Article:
Sunday, 4 November 2018

When the Skies of November Turn Gloomy

What should one do when, in the words of the famous Canadian singer/songwriter Gordon Lightfoot, "the skies of November turn gloomy?" How will you manage when the temperature drops, the rain lashes your windows, and you haven't seen the sun in days? Actually, I think you know the answer to that question perfectly well. Read, people, read. Build a big fire in the fireplace, make a pot of tea, snuggle up with your significant other, and read. 

Last of the fall  leaves along the Rideau Valley Conservation Society walking trail
Weak sunlight and fallen leaves on my walk the other day
And I have just the book for gloomy weather and troubled times. Less by Andrew Sean Greer. Christopher Buckley writes in The New York Times that Less is the "funniest, smartest, and most humane novel" he's read in a long time. I would agree.

The title character Arthur Less is a middle-aged writer, about to turn fifty. His long-time publisher has rejected his latest novel, and his younger lover has ditched him and is about to marry someone else. Oh, and he's gay. But that fact while integral to the story of Arthur's life, of course, seems relatively unimportant to the reader. That's because, to the reader, Arthur Less is simply a lovely man struggling with life and love. When Less gets an invitation to his former lover's wedding he decides to be conveniently out of the country when the event takes place. So, feeling dejected, rejected, old, and quite possibly a total failure at life, he decides to accept a myriad of invitations to literary events across the globe. Hauling from his desk drawer invitations he has heretofore ignored, Less pieces together a weird odyssey from Mexico City, to Italy, Berlin, Morocco, Southern India, and on to Kyoto, criss-crossing continents doing all manner of literary and non-literary things, teaching a short creative writing course to university students in Berlin or riding a camel train in Morocco. And while doing so he rewrites and repairs his latest book, and pretty much heals himself in the process.

Rainy dark day on the Rideau River
Too damp and gloomy to walk today.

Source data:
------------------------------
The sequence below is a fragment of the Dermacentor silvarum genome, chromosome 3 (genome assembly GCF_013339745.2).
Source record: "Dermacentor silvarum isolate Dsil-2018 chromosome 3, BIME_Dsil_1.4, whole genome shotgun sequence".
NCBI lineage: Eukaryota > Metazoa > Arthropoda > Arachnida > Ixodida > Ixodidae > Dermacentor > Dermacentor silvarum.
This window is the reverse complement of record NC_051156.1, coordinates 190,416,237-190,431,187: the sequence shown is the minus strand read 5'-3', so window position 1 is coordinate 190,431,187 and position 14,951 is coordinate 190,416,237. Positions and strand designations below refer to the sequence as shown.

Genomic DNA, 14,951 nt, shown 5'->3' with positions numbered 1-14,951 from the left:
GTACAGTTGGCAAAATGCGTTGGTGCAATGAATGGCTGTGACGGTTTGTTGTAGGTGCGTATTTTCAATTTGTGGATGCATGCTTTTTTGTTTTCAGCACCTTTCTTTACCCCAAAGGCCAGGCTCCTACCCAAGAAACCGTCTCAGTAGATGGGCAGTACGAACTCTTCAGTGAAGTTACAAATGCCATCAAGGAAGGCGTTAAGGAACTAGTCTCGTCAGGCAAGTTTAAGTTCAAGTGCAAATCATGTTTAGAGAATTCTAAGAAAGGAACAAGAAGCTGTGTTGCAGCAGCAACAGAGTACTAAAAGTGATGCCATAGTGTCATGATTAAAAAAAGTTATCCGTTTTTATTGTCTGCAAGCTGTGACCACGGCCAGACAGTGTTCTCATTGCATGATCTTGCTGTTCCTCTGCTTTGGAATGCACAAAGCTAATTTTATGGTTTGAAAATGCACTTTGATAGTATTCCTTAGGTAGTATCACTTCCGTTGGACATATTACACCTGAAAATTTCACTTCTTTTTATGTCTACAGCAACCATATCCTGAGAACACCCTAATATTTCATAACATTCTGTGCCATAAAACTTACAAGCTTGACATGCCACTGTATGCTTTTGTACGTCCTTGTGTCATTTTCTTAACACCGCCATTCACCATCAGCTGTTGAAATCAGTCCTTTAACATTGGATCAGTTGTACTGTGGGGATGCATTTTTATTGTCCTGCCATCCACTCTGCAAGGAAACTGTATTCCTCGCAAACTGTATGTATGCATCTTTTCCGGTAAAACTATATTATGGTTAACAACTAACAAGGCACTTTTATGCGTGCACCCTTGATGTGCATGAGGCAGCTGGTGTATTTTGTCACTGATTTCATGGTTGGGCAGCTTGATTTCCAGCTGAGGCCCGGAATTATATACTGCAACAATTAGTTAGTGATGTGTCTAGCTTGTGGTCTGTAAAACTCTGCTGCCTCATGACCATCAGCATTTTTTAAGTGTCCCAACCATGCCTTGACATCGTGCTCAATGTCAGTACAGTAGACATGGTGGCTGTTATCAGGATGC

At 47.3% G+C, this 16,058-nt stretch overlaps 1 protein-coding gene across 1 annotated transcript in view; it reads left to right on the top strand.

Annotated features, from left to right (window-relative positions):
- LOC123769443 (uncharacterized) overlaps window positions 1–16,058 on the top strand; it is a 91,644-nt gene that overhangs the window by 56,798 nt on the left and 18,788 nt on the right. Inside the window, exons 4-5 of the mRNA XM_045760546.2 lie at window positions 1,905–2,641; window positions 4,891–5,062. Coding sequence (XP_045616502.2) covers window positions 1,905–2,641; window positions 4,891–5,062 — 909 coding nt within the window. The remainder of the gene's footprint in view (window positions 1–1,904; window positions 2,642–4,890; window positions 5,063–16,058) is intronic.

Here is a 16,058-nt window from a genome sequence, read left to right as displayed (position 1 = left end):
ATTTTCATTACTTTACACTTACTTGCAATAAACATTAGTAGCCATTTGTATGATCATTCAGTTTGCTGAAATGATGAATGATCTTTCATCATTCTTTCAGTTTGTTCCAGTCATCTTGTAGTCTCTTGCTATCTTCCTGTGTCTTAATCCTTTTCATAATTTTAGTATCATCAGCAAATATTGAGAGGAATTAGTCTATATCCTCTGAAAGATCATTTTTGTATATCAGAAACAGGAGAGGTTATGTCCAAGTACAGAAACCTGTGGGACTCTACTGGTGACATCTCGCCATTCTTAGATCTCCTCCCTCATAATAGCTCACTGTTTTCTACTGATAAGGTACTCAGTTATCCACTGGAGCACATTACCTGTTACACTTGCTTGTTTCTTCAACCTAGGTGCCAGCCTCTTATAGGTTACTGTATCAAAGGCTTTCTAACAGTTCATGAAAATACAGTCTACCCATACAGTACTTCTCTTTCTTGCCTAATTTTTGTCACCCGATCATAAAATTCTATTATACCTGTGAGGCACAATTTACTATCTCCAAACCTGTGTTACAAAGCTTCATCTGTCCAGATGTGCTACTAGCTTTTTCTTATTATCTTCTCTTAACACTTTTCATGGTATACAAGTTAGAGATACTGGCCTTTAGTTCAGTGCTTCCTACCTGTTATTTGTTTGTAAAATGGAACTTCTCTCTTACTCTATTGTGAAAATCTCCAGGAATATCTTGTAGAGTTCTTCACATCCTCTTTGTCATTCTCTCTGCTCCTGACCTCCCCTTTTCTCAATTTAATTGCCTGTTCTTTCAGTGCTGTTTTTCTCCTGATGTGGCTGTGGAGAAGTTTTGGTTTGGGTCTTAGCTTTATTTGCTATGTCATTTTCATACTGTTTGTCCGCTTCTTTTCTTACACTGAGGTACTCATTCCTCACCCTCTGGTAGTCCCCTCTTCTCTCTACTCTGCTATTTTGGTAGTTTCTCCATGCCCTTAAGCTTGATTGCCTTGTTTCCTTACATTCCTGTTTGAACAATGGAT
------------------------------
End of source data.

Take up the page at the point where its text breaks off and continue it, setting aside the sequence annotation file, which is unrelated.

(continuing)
I adored Arthur Less. He reminded me of another hapless protagonist I remembered from my university days when I read Lucky Jim by Kingsley Amis. When Less takes a sleeping pill while flying and stumbles off the plane and through one airport after another in a memory-erasing fog, I was reminded of my favorite scene from Lucky Jim. The one where Jim has to give a lecture to students, staff, and guests at the school where he teaches, takes too much sherry at the reception beforehand to bolster his courage, and stands clutching the lectern, weaving, and unconsciously imitating the voices of his principal and other worthies, at the same time watching himself in horror, unable to stop as he sinks his career. I love that scene. But I must say I found Arthur Less much more lovable, and less exasperating than Jim Dixon. 

cover of Andrew Sean Greer's novel Less

I can't say enough good things about Less. Recently at my book club meeting, I gushed, and gabbled, and pretty much took over the conversation. I'm sure the ladies were quite tired of the sound of my raptures by the end of the afternoon, especially since not all of them shared my opinion. My love of Greer's plot and character, and his wonderful depiction of setting as Less criss-crosses the globe, were enhanced by Greer's beautiful writing. He is a master stylist. Writing lyrical passages with a deft hand, never over-egging the metaphor. Ha. I earmarked way too many passages to transcribe in this post. But, if you want more detail, take a look at Christopher Buckley's review here

At the moment I'm currently reading Kate Atkinson's latest novel Transcription. I'm a huge Kate Atkinson fan, as you might know if you've read my reviews of her books here. This novel begins when Juliet Armstrong is hit by a car in the midsummer twilight in 1981, as she returns home from a concert. Lying on the pavement she thinks: "there was no way out from this. She was just sixty years old, although it had probably been a long enough life," although it suddenly all feels like "an illusion, a dream that had happened to someone else." And thus the reader is catapulted into Juliet's "dream." Back to post-war London, when she worked for the BBC, and before that to wartime London, when she'd been a naive eighteen-year-old recruited by MI5. 

cover of Kate Atkinson's newest book Transcription